The philosopher might wake up on a summer’s morning, the sun streaming in through the tall French windows, and imagine himself in far Cathay or Cipango, until he heard the bark of Féderic and his dogs on the terrace outside. At the heart of Sans Souci was a dining room, for Féderic loved nothing so much as conversation around the dinner table.

His dazzling repartee would flit from art to mathematics, engineering to liberty, as he neatly sliced the fruits that had been brought in from his garden.

Lunches and suppers, prepared by his two French chefs, were legendarily long, and the king would down endless glasses of champagne and cups of coffee.

His dining room was a veritable temple to the pleasures of the table, an oval colonnade of Corinthian columns of white and gold, its dome inhabited by the cherubs and muses who personified the subjects of their host’s conversation. The gardens of Sans Souci were filled with wonderful illusions of other times and other places.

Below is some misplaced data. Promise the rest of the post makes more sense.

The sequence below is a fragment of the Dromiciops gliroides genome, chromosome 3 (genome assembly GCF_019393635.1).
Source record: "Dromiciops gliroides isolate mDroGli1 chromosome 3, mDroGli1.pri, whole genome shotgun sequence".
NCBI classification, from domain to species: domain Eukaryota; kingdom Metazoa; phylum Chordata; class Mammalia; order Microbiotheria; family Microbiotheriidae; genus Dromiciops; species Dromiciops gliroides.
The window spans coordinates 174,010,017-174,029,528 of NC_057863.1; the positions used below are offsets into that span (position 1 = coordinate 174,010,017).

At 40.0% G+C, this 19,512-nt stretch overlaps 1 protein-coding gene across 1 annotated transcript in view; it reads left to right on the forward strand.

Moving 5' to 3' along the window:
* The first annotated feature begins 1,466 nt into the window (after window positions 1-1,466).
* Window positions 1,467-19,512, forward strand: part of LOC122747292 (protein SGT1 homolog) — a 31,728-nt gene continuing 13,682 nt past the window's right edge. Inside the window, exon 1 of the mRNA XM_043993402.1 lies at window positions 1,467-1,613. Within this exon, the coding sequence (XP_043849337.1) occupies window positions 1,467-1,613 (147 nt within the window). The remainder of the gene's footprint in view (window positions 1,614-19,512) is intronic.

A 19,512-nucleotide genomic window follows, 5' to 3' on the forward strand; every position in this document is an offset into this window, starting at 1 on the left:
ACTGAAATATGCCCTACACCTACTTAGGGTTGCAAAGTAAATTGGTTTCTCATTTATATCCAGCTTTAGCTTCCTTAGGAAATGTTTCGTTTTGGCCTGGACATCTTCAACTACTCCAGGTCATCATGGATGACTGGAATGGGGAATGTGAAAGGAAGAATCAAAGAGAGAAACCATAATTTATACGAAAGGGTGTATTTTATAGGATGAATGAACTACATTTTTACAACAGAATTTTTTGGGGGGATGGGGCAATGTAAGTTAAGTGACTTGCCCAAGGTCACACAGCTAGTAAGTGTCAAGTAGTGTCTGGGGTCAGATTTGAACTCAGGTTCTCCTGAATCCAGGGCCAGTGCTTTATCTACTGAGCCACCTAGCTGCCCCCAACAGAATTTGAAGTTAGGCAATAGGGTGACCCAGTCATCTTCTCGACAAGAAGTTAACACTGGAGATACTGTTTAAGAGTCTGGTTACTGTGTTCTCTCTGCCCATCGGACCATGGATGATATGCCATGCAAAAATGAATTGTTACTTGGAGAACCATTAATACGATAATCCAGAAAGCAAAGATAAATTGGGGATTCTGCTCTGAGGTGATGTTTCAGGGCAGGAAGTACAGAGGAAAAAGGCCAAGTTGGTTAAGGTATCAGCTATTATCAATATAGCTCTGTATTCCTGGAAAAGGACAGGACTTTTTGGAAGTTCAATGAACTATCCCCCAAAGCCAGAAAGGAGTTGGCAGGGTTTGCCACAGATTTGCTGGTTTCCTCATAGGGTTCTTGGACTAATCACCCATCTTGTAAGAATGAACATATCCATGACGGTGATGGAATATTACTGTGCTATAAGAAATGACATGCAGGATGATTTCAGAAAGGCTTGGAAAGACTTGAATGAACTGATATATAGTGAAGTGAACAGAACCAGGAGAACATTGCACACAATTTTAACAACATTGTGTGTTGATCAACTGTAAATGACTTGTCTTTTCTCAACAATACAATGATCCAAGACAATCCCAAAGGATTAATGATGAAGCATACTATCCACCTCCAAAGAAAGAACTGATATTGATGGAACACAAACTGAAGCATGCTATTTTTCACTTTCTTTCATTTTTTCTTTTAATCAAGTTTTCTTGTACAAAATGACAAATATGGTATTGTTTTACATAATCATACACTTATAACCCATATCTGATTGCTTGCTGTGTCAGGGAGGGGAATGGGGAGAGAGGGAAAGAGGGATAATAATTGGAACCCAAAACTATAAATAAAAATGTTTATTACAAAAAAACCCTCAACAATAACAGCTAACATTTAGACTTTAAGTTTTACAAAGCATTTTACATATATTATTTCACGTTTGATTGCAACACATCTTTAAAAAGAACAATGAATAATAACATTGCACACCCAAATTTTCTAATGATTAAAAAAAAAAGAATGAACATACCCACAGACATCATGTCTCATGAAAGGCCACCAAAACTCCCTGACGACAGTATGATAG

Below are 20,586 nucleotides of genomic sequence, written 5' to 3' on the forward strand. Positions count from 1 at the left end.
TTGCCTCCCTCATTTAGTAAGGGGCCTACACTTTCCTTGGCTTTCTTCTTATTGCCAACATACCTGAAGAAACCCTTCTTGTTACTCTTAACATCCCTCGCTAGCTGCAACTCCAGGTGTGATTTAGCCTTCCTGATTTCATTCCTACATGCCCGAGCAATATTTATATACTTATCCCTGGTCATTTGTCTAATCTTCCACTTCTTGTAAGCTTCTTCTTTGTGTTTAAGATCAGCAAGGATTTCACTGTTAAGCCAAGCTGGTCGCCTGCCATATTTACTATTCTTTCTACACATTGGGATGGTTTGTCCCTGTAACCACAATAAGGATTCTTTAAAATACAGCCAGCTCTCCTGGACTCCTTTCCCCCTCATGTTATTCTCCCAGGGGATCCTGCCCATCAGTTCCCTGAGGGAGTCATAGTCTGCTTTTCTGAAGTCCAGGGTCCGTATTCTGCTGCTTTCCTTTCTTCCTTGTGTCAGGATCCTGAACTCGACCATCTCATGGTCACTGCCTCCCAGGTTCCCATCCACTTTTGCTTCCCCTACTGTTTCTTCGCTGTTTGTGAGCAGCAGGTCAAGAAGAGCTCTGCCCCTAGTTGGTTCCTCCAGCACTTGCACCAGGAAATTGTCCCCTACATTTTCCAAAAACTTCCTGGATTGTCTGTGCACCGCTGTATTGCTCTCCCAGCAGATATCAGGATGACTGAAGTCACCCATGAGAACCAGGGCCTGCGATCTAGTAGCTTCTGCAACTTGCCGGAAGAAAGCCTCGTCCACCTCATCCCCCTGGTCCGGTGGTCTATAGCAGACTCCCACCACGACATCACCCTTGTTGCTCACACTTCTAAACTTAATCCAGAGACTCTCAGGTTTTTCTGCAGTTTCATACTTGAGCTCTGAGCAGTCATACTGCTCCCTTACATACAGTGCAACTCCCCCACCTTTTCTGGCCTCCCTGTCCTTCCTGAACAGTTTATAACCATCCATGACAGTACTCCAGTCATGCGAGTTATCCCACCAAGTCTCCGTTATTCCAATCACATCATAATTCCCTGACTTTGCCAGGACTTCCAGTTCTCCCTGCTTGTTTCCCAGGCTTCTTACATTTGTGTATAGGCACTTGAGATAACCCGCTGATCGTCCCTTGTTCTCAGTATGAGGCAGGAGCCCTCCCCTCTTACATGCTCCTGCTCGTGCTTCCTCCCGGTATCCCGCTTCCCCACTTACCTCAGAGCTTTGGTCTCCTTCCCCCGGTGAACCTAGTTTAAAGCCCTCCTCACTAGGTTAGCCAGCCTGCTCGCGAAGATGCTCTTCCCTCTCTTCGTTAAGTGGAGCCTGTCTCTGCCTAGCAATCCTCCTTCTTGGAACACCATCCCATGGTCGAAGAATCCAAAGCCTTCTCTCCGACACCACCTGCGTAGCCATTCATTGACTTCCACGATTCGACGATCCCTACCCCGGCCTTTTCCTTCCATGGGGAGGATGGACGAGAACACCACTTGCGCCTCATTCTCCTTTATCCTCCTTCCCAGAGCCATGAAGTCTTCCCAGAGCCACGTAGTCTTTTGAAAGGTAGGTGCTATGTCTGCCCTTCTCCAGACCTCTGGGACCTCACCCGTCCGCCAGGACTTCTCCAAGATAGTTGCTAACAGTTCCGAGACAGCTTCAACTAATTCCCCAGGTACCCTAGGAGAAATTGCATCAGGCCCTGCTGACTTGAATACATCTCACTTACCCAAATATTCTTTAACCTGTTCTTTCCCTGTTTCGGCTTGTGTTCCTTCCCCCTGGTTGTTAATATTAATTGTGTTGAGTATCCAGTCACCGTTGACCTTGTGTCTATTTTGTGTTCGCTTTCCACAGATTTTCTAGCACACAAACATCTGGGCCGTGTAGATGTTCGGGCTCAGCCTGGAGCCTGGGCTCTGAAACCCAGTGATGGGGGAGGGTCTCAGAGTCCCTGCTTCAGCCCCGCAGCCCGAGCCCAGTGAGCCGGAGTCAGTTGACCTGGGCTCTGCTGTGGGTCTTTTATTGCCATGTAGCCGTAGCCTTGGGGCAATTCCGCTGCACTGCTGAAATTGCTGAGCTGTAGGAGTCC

There was a Chinese pavilion for the taking of tea, whose roof, shaped like a gigantic tent, was supported by gilded palm trees, and whose verandahs were inhabited by mandarins and concubines frozen in gilded attitudes of pleasure.

There was a temple of friendship, to which Féderic would repair to remember his dearest sister Wilhemine.

There was a fully functioning windmill, in which the royal children could play at peasants, and an endless forest of allées and rondpoints planted for the pleasures of the chase. But the king reserved the best surprise for the departure of his guests.

Leaving the sugary delights of the palace without care they were presented with a mighty and sombre ruin—or at least something that looked like one.

There was the broken wall of some great amphitheatre, reminiscent of nothing so much as the Colosseum in Rome; a dilapidated rotunda, formerly, perhaps, the residence of a philosopher; and a row of three Ionic columns that surely had formed part of the colonnade of some temple of Diana.

It was as if the ancients had built a city upon this hill, once upon a time, and Féderic had made his residence in its shadow. It was all a delightful plaisanterie, of course, a post-prandial memento mori, which the king hoped would provoke a wistful smile on the powdered faces of his philosophical guests.

The ruin was conceived by Innocente Bellavite, a theatre set painter from Italy.

Bellavite, like Schinkel after him, was a conjuror of the lonely plains and rocks of the Roman campagna, where shepherds corralled their flocks in the shadows of mighty aqueducts and peasants made their miserable habitations in broken shrines.